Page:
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J Am Coll Cardiol. 2013 Nov 19;62(21):2010-9. doi: 10.1016/j.jacc.2013.06.052. Epub 2013 Aug 21.

Mutation E169K in junctophilin-2 causes atrial fibrillation due to impaired RyR2 stabilization.

Author information

1
Cardiovascular Research Institute, Dept of Molecular Physiology & Biophysics and Medicine (Cardiology), Baylor College of Medicine, Houston, TX.
2
Institute of Pharmacology, Faculty of Medicine, University of Duisburg-Essen, Essen, Germany.
3
Depts of Medicine, Pediatrics, and Molecular Pharmacology & Experimental Therapeutics/Divisions of Cardiovascular Diseases and Pediatric Cardiology; Windland Smith Rice Sudden Death Genomics Laboratory, Mayo Clinic, Rochester, MN.
4
Careggi University Hospital, University of Florence, Florence, Italy.
#
Contributed equally

Abstract

OBJECTIVES:

This study sought to study the role of junctophilin-2 (JPH2) in atrial fibrillation (AF).

BACKGROUND:

JPH2 is believed to have an important role in sarcoplasmic reticulum (SR) Ca(2+) handling and modulation of ryanodine receptor Ca(2+) channels (RyR2). Whereas defective RyR2-mediated Ca(2+) release contributes to the pathogenesis of AF, nothing is known about the potential role of JPH2 in atrial arrhythmias.

METHODS:

Screening 203 unrelated hypertrophic cardiomyopathy patients uncovered a novel JPH2 missense mutation (E169K) in 2 patients with juvenile-onset paroxysmal AF (pAF). Pseudoknock-in (PKI) mouse models were generated to determine the molecular defects underlying the development of AF caused by this JPH2 mutation.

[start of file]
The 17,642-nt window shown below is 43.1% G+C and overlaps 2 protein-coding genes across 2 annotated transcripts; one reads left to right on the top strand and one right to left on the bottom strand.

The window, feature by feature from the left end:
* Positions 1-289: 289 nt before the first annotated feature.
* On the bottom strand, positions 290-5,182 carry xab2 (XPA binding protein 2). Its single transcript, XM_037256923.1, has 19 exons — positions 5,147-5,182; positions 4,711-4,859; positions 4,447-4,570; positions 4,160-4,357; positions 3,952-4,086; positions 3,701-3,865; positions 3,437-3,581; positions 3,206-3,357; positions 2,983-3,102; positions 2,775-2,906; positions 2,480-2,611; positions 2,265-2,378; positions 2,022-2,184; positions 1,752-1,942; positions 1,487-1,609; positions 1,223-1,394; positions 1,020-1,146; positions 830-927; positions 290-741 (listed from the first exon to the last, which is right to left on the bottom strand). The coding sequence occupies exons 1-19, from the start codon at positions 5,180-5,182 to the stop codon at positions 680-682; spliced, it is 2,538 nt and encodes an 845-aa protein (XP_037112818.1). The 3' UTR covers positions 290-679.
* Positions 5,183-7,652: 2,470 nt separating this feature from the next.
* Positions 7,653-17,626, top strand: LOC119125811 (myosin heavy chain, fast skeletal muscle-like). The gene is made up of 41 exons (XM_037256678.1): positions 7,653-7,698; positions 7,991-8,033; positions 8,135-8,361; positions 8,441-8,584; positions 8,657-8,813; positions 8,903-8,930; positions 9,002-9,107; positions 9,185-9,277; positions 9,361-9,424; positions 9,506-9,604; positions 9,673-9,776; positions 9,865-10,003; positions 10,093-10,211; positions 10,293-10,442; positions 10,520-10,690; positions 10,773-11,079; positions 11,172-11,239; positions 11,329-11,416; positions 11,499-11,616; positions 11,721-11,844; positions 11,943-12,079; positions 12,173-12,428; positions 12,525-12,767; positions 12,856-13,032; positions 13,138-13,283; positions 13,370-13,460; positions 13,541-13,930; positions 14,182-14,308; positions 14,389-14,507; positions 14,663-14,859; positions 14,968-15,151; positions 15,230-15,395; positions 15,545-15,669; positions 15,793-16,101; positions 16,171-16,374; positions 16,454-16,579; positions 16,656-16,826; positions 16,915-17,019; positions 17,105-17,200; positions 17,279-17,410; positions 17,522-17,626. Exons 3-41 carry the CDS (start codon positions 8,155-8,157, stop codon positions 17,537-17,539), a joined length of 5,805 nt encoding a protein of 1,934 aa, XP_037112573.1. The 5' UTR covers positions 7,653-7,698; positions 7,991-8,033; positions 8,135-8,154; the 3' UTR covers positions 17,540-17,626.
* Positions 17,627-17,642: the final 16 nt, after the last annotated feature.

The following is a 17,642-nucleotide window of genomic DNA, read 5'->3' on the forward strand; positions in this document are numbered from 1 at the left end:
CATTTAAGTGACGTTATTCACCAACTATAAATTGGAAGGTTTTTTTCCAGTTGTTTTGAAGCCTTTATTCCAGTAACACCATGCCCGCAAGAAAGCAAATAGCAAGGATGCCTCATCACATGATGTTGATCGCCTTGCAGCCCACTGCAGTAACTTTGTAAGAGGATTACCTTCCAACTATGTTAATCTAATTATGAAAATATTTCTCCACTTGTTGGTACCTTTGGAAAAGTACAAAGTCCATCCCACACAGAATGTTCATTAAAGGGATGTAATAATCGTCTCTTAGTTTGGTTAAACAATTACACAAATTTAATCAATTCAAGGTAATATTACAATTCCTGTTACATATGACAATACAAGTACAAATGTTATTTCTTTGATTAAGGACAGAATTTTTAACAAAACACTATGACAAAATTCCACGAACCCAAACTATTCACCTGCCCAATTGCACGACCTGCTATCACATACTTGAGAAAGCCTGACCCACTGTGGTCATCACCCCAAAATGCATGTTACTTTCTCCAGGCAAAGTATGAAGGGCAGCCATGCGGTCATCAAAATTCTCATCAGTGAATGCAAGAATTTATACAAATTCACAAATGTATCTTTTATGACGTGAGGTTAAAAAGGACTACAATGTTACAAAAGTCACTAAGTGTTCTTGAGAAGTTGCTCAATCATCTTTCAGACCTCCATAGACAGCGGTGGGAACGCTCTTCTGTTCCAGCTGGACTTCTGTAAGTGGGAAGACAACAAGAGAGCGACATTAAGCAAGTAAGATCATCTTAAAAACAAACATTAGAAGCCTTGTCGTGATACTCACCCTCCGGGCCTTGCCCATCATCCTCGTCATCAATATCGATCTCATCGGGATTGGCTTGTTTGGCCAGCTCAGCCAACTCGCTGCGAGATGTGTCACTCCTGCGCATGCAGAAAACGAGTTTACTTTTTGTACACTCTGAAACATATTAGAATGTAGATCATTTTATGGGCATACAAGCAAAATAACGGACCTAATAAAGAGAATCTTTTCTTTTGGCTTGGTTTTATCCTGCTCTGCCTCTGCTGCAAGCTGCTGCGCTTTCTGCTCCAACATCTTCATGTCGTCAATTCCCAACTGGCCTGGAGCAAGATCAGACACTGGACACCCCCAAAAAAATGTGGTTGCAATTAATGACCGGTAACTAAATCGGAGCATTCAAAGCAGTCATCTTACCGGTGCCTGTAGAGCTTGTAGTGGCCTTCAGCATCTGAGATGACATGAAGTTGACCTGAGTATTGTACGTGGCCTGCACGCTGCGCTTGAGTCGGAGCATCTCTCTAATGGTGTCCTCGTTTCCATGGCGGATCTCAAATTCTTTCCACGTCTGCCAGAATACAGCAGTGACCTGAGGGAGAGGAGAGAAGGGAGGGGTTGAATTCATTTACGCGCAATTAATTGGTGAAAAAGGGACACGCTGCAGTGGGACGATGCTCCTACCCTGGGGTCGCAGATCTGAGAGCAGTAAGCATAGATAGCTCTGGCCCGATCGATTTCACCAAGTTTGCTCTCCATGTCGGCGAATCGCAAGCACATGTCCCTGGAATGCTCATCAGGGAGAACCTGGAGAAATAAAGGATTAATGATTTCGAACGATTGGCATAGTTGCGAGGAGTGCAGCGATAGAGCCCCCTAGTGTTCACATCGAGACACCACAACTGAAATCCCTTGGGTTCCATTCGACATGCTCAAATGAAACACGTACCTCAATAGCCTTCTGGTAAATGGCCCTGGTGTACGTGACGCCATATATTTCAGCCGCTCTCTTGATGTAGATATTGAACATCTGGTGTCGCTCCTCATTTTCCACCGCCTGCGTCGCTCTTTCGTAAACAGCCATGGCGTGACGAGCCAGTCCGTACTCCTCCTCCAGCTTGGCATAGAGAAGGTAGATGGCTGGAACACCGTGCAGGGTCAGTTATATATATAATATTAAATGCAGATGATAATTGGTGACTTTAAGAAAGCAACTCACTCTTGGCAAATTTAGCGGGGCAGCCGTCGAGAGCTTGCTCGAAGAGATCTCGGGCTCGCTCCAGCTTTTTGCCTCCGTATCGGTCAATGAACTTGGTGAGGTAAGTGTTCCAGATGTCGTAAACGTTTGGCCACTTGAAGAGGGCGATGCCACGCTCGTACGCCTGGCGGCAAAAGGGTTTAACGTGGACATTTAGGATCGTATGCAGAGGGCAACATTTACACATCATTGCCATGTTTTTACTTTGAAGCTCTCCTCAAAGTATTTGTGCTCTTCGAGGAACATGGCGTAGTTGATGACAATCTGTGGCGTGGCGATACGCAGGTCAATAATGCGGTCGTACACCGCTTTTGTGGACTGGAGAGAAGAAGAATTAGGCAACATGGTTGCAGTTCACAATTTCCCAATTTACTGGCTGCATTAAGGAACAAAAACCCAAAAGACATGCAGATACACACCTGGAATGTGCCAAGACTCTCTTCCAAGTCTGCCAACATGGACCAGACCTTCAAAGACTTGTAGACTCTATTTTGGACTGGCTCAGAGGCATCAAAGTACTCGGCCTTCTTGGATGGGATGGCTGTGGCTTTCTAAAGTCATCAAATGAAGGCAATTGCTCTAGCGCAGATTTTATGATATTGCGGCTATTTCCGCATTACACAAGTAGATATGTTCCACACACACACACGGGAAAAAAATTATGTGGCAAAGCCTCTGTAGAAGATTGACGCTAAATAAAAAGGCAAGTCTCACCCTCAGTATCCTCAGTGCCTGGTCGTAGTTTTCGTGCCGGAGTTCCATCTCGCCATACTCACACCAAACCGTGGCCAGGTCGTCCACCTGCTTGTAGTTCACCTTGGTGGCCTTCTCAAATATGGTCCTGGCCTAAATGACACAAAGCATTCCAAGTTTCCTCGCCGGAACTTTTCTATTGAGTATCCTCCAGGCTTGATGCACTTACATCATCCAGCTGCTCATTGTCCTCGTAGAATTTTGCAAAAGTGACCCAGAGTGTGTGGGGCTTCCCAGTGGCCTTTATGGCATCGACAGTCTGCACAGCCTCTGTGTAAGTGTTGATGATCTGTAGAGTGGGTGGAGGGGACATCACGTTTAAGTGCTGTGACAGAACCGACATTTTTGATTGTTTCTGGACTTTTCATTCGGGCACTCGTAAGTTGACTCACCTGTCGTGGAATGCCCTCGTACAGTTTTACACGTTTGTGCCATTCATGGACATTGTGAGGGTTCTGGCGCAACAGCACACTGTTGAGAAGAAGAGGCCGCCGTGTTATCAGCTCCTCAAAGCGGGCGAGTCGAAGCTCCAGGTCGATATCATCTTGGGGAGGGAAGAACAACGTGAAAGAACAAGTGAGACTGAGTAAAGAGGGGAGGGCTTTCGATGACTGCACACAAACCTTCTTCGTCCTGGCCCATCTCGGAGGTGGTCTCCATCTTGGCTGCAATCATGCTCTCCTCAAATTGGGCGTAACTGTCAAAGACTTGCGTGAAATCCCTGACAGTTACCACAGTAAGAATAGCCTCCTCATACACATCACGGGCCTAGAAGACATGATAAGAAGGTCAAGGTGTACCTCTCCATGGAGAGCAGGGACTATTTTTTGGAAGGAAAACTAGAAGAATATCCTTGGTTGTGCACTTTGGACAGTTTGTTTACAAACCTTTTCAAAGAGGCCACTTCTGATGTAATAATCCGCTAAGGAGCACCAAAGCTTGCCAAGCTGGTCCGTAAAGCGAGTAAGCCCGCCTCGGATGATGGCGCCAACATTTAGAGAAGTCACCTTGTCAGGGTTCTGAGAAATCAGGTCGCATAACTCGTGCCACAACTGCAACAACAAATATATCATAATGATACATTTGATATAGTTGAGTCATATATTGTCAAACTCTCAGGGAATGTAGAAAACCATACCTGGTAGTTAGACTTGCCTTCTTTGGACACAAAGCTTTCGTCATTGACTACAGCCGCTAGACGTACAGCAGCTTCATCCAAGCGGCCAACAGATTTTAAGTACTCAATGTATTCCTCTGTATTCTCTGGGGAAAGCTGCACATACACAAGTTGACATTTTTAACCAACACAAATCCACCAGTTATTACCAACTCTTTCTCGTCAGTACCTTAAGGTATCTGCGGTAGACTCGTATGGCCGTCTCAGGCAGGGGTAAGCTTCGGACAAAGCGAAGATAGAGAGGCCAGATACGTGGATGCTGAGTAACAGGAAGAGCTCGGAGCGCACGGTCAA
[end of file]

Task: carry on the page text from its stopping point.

RESULTS:

PKI mice expressing E169K mutant JPH2 exhibited a higher incidence of inducible AF than wild type (WT)-PKI mice, whereas A399S-PKI mice expressing a hypertrophic cardiomyopathy-linked JPH2 mutation not associated with atrial arrhythmias were not significantly different from WT-PKI. E169K-PKI but not A399A-PKI atrial cardiomyocytes showed an increased incidence of abnormal SR Ca(2+) release events. These changes were attributed to reduced binding of E169K-JPH2 to RyR2. Atrial JPH2 levels in WT-JPH2 transgenic, nontransgenic, and JPH2 knockdown mice correlated negatively with the incidence of pacing-induced AF. Ca(2+) spark frequency in atrial myocytes and the open probability of single RyR2 channels from JPH2 knockdown mice was significantly reduced by a small JPH2-mimicking oligopeptide. Moreover, patients with pAF had reduced atrial JPH2 levels per RyR2 channel compared to sinus rhythm patients and an increased frequency of spontaneous Ca(2+) release events.

CONCLUSIONS:

Our data suggest a novel mechanism by which reduced JPH2-mediated stabilization of RyR2 due to loss-of-function mutation or reduced JPH2/RyR2 ratios can promote SR Ca(2+) leak and atrial arrhythmias, representing a potential novel therapeutic target for AF.

KEYWORDS:

AF; Ca(2+); DAD; EAD; HCM; JMC; JPH2; NCX; NTg; Na(+)/Ca(2+) exchanger; PKI; RyR2; SR; Tg; WT; atrial fibrillation; calcium; delayed afterdepolarizations; early afterdepolarizations; hypertrophic cardiomyopathy; junctional membrane complex; junctophilin; junctophilin-2; nontransgenic; pseudoknock-in; ryanodine receptor type 2; ryanodine receptor; sarcoplasmic reticulum; transgenic; wild type

PMID:
23973696
PMCID:
PMC3830688
DOI:
10.1016/j.jacc.2013.06.052
[Indexed for MEDLINE]
Free PMC Article

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